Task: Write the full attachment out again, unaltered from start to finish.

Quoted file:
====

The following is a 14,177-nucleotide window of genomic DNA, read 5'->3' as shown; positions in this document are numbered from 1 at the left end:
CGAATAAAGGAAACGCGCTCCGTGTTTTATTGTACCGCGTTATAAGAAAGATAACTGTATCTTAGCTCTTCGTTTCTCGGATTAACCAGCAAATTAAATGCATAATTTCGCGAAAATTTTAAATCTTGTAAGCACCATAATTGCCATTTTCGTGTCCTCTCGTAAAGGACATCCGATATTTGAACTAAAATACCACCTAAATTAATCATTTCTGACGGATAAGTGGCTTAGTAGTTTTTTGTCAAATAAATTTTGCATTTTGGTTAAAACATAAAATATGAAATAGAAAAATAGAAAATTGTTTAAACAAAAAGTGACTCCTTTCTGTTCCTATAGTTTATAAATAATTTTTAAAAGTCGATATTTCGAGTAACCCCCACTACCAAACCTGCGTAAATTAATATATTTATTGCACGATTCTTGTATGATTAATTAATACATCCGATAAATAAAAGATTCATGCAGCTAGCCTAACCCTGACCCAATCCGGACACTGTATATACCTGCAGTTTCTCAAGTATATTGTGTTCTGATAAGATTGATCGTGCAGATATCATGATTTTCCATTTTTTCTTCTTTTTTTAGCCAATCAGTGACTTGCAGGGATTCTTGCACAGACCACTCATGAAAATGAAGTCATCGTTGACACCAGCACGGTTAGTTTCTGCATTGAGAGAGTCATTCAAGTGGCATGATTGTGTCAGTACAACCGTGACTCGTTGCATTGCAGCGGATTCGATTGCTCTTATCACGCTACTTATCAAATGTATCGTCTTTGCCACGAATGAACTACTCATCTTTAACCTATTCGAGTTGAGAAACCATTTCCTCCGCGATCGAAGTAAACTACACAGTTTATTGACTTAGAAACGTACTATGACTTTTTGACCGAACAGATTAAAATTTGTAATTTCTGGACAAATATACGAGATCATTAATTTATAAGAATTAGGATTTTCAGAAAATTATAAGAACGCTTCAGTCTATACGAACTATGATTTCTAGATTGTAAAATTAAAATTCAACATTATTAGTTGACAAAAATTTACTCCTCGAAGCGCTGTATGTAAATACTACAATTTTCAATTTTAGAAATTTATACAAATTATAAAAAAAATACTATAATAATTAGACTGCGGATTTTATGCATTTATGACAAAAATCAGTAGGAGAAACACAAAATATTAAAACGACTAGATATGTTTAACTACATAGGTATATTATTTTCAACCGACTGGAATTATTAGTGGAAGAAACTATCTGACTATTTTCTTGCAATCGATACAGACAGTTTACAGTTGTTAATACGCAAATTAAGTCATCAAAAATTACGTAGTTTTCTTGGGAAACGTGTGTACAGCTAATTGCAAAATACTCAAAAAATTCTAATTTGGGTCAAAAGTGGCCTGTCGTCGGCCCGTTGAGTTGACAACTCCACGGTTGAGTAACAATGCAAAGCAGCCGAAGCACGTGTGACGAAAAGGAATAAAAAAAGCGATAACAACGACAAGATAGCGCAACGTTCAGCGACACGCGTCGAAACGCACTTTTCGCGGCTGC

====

The following is a 14,177-nucleotide window of genomic DNA, read 5'->3' as shown; positions in this document are numbered from 1 at the left end:
CGAATAAAGGAAACGCGCTCCGTGTTTTATTGTACCGCGTTATAAGAAAGATAACTGTATCTTAGCTCTTCGTTTCTCGGATTAACCAGCAAATTAAATGCATAATTTCGCGAAAATTTTAAATCTTGTAAGCACCATAATTGCCATTTTCGTGTCCTCTCGTAAAGGACATCCGATATTTGAACTAAAATACCACCTAAATTAATCATTTCTGACGGATAAGTGGCTTAGTAGTTTTTTGTCAAATAAATTTTGCATTTTGGTTAAAACATAAAATATGAAATAGAAAAATAGAAAATTGTTTAAACAAAAAGTGACTCCTTTCTGTTCCTATAGTTTATAAATAATTTTTAAAAGTCGATATTTCGAGTAACCCCCACTACCAAACCTGCGTAAATTAATATATTTATTGCACGATTCTTGTATGATTAATTAATACATCCGATAAATAAAAGATTCATGCAGCTAGCCTAACCCTGACCCAATCCGGACACTGTATATACCTGCAGTTTCTCAAGTATATTGTGTTCTGATAAGATTGATCGTGCAGATATCATGATTTTCCATTTTTTCTTCTTTTTTTAGCCAATCAGTGACTTGCAGGGATTCTTGCACAGACCACTCATGAAAATGAAGTCATCGTTGACACCAGCACGGTTAGTTTCTGCATTGAGAGAGTCATTCAAGTGGCATGATTGTGTCAGTACAACCGTGACTCGTTGCATTGCAGCGGATTCGATTGCTCTTATCACGCTACTTATCAAATGTATCGTCTTTGCCACGAATGAACTACTCATCTTTAACCTATTCGAGTTGAGAAACCATTTCCTCCGCGATCGAAGTAAACTACACAGTTTATTGACTTAGAAACGTACTATGACTTTTTGACCGAACAGATTAAAATTTGTAATTTCTGGACAAATATACGAGATCATTAATTTATAAGAATTAGGATTTTCAGAAAATTATAAGAACGCTTCAGTCTATACGAACTATGATTTCTAGATTGTAAAATTAAAATTCAACATTATTAGTTGACAAAAATTTACTCCTCGAAGCGCTGTATGTAAATACTACAATTTTCAATTTTAGAAATTTATACAAATTATAAAAAAAATACTATAATAATTAGACTGCGGATTTTATGCATTTATGACAAAAATCAGTAGGAGAAACACAAAATATTAAAACGACTAGATATGTTTAACTACATAGGTATATTATTTTCAACCGACTGGAATTATTAGTGGAAGAAACTATCTGACTATTTTCTTGCAATCGATACAGACAGTTTACAGTTGTTAATACGCAAATTAAGTCATCAAAAATTACGTAGTTTTCTTGGGAAACGTGTGTACAGCTAATTGCAAAATACTCAAAAAATTCTAATTTGGGTCAAAAGTGGCCTGTCGTCGGCCCGTTGAGTTGACAACTCCACGGTTGAGTAACAATGCAAAGCAGCCGAAGCACGTGTGACGAAAAGGAATAAAAAAAGCGATAACAACGACAAGATAGCGCAACGTTCAGCGACACGCGTCGAAACGCACTTTTCGCGGCTGC